This is actually one of the most common diseases affecting trees in cities, suburbs, and other urban environments. Most people do not know what they’re seeing when they notice it, however, and usually attribute it to poor irrigation or sun bleaching.
Diplodia can affect any needled pine tree, usually preferring two-needled pines such as Scots, Monterey, and Ponderosa pines. It’s a fungus that attacks mature trees under stress from drought, root restriction, or another infestation. It’s also not unusual in nursery and Christmas tree plantings where saplings have been placed too closely together or in containers that are too root-restrictive.
Plant Disease Symptoms
The most obvious symptom is the dead brown needles that have been infected and died. The first sign will be die-back of the tips of needles in little clusters in affected areas of the tree. These will eventually become large enough to be seen easily from a distance.
Over time, as the infection returns every year, more and more of the tree’s needles will be affected and if left unchecked, the tree will eventually die. The infection most often begins at the lower levels of the tree, nearest the ground.
This fungus, like most, begins as spores in the black pycnidia at the base of infected needles. As these needles are shed, they spread the disease by coming into contact with other needles. The pinecone-like fruits of the fungus, which are visible under microscope, spread very quickly, as the Diplodia pinea (the proper name for this fungus) develops. Like many flowering plants, the Diplodia fungus produces spores in the spring that spread rapidly and for the rest of the year attack the needles of the tree.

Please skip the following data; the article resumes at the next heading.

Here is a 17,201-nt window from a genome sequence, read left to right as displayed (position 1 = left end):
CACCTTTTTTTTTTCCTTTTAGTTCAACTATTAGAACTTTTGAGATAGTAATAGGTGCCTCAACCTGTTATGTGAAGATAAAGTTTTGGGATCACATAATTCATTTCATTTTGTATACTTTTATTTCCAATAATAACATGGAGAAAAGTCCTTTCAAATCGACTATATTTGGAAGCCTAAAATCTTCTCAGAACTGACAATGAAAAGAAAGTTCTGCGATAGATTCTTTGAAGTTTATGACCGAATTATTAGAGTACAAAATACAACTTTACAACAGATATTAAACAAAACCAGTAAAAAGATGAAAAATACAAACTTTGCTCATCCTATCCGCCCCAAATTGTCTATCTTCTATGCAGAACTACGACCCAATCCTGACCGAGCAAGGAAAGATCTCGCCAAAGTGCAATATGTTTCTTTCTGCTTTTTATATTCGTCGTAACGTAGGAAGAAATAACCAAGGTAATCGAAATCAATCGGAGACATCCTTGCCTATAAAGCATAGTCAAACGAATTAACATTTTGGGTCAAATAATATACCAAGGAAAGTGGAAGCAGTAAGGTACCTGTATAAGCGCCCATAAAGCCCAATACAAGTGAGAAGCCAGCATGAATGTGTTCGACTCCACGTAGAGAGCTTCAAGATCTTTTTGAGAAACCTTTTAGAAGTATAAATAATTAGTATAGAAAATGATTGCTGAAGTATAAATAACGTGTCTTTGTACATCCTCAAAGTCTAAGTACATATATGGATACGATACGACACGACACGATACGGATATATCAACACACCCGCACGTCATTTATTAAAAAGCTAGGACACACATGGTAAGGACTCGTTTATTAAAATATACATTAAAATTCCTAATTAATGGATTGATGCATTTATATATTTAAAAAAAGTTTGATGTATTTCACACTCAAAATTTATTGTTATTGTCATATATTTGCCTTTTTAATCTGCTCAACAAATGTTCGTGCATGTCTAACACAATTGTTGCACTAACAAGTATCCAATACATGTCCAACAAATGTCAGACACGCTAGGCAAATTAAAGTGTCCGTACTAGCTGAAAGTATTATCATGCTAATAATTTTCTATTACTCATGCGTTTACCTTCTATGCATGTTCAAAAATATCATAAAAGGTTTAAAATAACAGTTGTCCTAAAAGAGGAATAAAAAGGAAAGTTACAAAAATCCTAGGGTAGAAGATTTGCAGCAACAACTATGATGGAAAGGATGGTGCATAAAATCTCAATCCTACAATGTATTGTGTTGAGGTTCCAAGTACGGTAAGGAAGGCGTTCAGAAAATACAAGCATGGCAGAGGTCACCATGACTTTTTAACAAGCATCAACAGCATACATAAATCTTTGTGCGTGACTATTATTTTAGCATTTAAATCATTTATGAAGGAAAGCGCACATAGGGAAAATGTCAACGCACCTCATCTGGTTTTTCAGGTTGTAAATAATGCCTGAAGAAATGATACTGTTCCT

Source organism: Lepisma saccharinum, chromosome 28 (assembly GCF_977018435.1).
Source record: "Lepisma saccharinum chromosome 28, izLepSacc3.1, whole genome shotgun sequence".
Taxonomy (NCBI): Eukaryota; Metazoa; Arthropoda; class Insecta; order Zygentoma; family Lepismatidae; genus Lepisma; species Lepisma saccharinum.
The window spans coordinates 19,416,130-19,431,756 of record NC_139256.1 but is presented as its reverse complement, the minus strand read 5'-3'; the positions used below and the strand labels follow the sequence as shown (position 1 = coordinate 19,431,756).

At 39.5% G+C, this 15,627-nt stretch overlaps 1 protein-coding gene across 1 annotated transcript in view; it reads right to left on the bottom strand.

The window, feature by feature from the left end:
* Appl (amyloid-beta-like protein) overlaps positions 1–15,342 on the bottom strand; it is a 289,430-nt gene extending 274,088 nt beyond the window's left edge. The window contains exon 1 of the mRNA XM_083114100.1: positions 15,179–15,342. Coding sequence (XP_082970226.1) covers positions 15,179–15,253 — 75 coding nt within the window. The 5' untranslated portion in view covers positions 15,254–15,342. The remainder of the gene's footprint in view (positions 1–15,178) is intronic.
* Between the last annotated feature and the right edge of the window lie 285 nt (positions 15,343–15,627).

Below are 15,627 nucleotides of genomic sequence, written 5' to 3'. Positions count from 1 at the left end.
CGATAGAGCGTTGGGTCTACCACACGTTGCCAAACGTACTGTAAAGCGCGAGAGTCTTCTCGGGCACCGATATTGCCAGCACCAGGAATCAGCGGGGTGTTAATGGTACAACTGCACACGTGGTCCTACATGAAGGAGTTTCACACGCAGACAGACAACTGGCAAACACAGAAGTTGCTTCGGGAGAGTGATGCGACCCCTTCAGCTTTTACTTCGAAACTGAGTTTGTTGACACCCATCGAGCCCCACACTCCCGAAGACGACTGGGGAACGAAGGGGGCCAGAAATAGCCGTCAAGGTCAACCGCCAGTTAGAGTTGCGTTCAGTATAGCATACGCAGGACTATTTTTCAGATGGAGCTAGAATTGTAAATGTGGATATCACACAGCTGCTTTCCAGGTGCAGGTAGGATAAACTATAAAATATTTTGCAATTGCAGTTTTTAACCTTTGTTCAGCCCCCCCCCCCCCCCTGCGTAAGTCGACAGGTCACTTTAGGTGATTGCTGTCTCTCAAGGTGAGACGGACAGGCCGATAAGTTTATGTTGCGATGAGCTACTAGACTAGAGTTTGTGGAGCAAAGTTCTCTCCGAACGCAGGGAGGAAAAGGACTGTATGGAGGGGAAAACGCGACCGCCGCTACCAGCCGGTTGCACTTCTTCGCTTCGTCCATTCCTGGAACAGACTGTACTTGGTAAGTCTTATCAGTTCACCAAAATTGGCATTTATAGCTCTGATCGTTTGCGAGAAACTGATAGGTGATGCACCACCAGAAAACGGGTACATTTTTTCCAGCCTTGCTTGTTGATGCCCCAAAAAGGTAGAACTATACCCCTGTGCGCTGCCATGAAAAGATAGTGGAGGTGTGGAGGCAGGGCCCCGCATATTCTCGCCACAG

How This Disease Impacts the Plant
A Diplodia tip blight infection is aesthetically unpleasing at first. As it progresses, the tree will begin to stunt its growth as it loses exposure to sunlight from the dead needles. Eventually, more and more of the needles will be infected and killed, until the tree eventually succumbs and dies.
How to Prevent
The best prevention is proper watering and care for the tree. If the tree is not under stress, Diplodia will not likely take hold. Good aeration, plenty of root space for spread, and proper cleaning and management in the fall and spring to keep the tree well aerated are important safeguards.
Diplodia Tip Blight Control
Once it’s started, ridding an infected tree of Diplodia can become a multiyear-long process. If caught early, it can be destroyed in one year, but the longer it’s had to get established, the longer it will take to remove.
Single applications of fungicides will kill much of the infection if caught early. Multiple applications are nearly always required, however, and will take time to finally rid the tree of the infestation. Finding the root cause (drought, restriction, etc) is required if the tree is to be kept disease-free afterwards, however.
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